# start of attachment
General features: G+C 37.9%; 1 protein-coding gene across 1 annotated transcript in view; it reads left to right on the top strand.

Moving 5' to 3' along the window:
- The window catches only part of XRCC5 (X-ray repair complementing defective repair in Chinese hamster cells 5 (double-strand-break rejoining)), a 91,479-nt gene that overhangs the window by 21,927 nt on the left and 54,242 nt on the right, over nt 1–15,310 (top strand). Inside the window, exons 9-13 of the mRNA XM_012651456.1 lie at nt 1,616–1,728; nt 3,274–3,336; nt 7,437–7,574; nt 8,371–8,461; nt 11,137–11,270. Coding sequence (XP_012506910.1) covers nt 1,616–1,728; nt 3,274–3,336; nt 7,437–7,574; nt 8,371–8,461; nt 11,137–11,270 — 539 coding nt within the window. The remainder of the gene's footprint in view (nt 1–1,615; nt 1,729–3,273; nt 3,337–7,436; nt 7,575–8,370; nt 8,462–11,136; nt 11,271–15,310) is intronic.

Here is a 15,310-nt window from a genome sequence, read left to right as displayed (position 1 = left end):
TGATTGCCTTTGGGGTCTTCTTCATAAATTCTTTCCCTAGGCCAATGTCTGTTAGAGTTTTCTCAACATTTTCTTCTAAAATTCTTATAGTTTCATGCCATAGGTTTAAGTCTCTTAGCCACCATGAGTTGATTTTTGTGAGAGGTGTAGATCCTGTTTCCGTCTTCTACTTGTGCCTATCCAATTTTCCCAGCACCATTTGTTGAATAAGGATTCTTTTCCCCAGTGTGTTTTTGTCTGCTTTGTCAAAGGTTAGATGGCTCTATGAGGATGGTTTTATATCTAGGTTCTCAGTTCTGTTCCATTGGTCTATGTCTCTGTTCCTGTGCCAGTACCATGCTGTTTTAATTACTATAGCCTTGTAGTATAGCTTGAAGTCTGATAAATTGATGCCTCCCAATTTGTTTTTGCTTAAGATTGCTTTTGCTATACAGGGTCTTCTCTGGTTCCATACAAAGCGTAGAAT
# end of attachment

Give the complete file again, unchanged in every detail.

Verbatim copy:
General features: G+C 37.9%; 1 protein-coding gene across 1 annotated transcript in view; it reads left to right on the top strand.

Moving 5' to 3' along the window:
- The window catches only part of XRCC5 (X-ray repair complementing defective repair in Chinese hamster cells 5 (double-strand-break rejoining)), a 91,479-nt gene that overhangs the window by 21,927 nt on the left and 54,242 nt on the right, over nt 1–15,310 (top strand). Inside the window, exons 9-13 of the mRNA XM_012651456.1 lie at nt 1,616–1,728; nt 3,274–3,336; nt 7,437–7,574; nt 8,371–8,461; nt 11,137–11,270. Coding sequence (XP_012506910.1) covers nt 1,616–1,728; nt 3,274–3,336; nt 7,437–7,574; nt 8,371–8,461; nt 11,137–11,270 — 539 coding nt within the window. The remainder of the gene's footprint in view (nt 1–1,615; nt 1,729–3,273; nt 3,337–7,436; nt 7,575–8,370; nt 8,462–11,136; nt 11,271–15,310) is intronic.

Here is a 15,310-nt window from a genome sequence, read left to right as displayed (position 1 = left end):
TGATTGCCTTTGGGGTCTTCTTCATAAATTCTTTCCCTAGGCCAATGTCTGTTAGAGTTTTCTCAACATTTTCTTCTAAAATTCTTATAGTTTCATGCCATAGGTTTAAGTCTCTTAGCCACCATGAGTTGATTTTTGTGAGAGGTGTAGATCCTGTTTCCGTCTTCTACTTGTGCCTATCCAATTTTCCCAGCACCATTTGTTGAATAAGGATTCTTTTCCCCAGTGTGTTTTTGTCTGCTTTGTCAAAGGTTAGATGGCTCTATGAGGATGGTTTTATATCTAGGTTCTCAGTTCTGTTCCATTGGTCTATGTCTCTGTTCCTGTGCCAGTACCATGCTGTTTTAATTACTATAGCCTTGTAGTATAGCTTGAAGTCTGATAAATTGATGCCTCCCAATTTGTTTTTGCTTAAGATTGCTTTTGCTATACAGGGTCTTCTCTGGTTCCATACAAAGCGTAGAAT